North Face Borealis

Made from 100 percent recycled fleece, the Borealis is one of the softest performance jackets on the market, but still manages to wick moisture and keep winter at bay. The thumbholes are a nice touch, and the Borealis is one of the fastest drying garments we tested. $75. thenorthface.com.

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Brooks HVAC Hat and Vapor Dry Glove

Both the glove and hat wick moisture away from your extremities, but our wear-tester liked the glove’s rubber finger prints, which allow you to scroll through your Ipod without exposing your digits. Hat, $20. Glove, $28. brooksrunning.com.

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Merrell Stature ST

What’s the difference between a running shoe and a winter running shoe? Moisture and temperature control. A waterproof vamp and a snazzy gator collar on the Stature ST keep water out of your socks, and the foot bed absorbs heat so your feet don’t sweat. It’s a bit burlier than your standard trail/road hybrid, but during a four-mile run in near-freezing rain, our wear-tester’s toes stayed dry and toasty. $120. merrell.com.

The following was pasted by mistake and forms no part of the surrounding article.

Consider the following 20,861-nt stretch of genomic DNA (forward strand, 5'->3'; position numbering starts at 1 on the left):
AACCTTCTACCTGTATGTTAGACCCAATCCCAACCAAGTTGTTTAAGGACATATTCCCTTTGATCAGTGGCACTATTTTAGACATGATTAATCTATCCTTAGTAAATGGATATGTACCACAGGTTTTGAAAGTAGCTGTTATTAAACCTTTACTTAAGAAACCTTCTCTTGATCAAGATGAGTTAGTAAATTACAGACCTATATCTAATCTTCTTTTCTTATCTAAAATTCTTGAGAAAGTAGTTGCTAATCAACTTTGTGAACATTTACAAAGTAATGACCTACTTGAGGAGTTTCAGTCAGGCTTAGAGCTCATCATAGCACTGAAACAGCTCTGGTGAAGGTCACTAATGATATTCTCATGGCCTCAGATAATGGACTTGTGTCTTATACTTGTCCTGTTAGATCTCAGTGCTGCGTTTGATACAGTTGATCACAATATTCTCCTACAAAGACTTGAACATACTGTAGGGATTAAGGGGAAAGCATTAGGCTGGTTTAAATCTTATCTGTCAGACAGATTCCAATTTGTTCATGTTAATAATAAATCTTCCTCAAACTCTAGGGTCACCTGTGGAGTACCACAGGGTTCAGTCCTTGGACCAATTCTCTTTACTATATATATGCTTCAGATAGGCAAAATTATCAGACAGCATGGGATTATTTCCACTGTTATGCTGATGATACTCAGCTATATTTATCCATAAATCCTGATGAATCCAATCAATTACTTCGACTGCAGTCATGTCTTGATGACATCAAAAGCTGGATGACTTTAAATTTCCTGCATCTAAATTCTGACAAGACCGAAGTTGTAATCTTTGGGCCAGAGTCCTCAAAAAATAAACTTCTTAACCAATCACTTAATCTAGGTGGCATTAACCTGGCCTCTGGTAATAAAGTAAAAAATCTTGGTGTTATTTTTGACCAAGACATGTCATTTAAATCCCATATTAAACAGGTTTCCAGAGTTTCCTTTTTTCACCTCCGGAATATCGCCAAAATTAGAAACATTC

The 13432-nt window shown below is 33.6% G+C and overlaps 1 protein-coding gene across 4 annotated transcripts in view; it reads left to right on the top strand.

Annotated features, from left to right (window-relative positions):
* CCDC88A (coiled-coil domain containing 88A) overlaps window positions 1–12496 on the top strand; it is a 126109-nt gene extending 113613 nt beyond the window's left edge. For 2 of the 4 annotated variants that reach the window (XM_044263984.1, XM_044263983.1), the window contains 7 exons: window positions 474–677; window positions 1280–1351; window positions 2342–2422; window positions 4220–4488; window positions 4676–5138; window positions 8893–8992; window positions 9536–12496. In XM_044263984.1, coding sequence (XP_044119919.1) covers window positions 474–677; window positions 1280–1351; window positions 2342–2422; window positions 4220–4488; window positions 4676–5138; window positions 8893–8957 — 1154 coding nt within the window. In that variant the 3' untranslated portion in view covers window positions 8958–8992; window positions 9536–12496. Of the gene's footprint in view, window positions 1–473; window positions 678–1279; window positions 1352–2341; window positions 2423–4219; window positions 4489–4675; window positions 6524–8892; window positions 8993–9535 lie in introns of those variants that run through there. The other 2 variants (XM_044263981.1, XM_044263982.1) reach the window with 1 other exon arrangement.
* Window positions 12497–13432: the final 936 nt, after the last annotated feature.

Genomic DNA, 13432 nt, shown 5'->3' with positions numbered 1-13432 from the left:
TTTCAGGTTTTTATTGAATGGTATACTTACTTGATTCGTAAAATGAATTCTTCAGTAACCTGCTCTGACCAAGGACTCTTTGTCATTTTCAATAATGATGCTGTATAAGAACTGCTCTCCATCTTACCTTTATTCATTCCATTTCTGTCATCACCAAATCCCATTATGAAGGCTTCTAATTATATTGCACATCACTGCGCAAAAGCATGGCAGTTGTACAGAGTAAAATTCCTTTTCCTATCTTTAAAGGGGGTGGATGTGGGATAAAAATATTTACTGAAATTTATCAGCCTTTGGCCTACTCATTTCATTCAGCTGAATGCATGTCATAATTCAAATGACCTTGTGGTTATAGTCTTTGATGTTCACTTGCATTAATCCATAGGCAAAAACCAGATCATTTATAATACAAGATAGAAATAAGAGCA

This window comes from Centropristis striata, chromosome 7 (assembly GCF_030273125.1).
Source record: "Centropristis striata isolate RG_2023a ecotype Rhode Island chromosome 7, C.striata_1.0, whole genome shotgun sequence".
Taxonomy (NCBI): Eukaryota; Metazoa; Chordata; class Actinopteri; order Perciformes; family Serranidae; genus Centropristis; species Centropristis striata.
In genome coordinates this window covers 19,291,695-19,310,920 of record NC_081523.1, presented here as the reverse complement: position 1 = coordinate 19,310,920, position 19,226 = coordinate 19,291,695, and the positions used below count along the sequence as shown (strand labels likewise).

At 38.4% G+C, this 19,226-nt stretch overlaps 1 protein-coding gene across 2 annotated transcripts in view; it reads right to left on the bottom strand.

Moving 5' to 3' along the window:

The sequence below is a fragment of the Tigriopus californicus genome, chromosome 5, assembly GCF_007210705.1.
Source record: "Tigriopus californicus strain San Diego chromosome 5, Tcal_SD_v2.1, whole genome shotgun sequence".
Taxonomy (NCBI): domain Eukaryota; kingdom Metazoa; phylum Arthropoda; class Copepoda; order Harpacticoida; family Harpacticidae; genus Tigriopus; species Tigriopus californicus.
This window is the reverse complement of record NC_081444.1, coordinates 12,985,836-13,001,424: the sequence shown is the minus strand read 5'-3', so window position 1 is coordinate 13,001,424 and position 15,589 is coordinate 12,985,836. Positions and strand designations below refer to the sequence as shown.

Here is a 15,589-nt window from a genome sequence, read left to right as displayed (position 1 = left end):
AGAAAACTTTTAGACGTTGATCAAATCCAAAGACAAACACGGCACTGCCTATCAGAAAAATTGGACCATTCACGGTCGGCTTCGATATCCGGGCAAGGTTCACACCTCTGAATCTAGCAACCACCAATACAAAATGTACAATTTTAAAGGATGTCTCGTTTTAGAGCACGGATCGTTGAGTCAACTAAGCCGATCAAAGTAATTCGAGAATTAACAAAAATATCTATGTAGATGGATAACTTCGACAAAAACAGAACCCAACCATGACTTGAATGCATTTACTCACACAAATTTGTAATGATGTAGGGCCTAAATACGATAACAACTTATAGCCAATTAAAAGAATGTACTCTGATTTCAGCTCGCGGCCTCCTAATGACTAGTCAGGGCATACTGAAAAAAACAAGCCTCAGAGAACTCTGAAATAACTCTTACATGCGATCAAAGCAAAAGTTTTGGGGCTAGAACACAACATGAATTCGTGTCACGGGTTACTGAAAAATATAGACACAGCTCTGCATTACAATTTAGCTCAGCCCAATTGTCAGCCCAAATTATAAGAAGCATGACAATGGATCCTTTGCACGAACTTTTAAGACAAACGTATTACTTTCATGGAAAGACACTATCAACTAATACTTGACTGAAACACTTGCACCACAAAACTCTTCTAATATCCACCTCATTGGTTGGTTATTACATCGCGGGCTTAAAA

Skins Sport

People have been using compression tights to help increase circulation for years, so why not runners? Studies show Skins may help reduce lactic acid buildup, boost muscle oxygenation, and speed recovery. During a series of cold winter runs, our tester noticed the amount of time it took to warm up his legs was reduced significantly when wearing the Skins Sport, enabling him to start each session without the difficult early-run stiffness. $115 leggings, $100 long sleeve top. skins.net.

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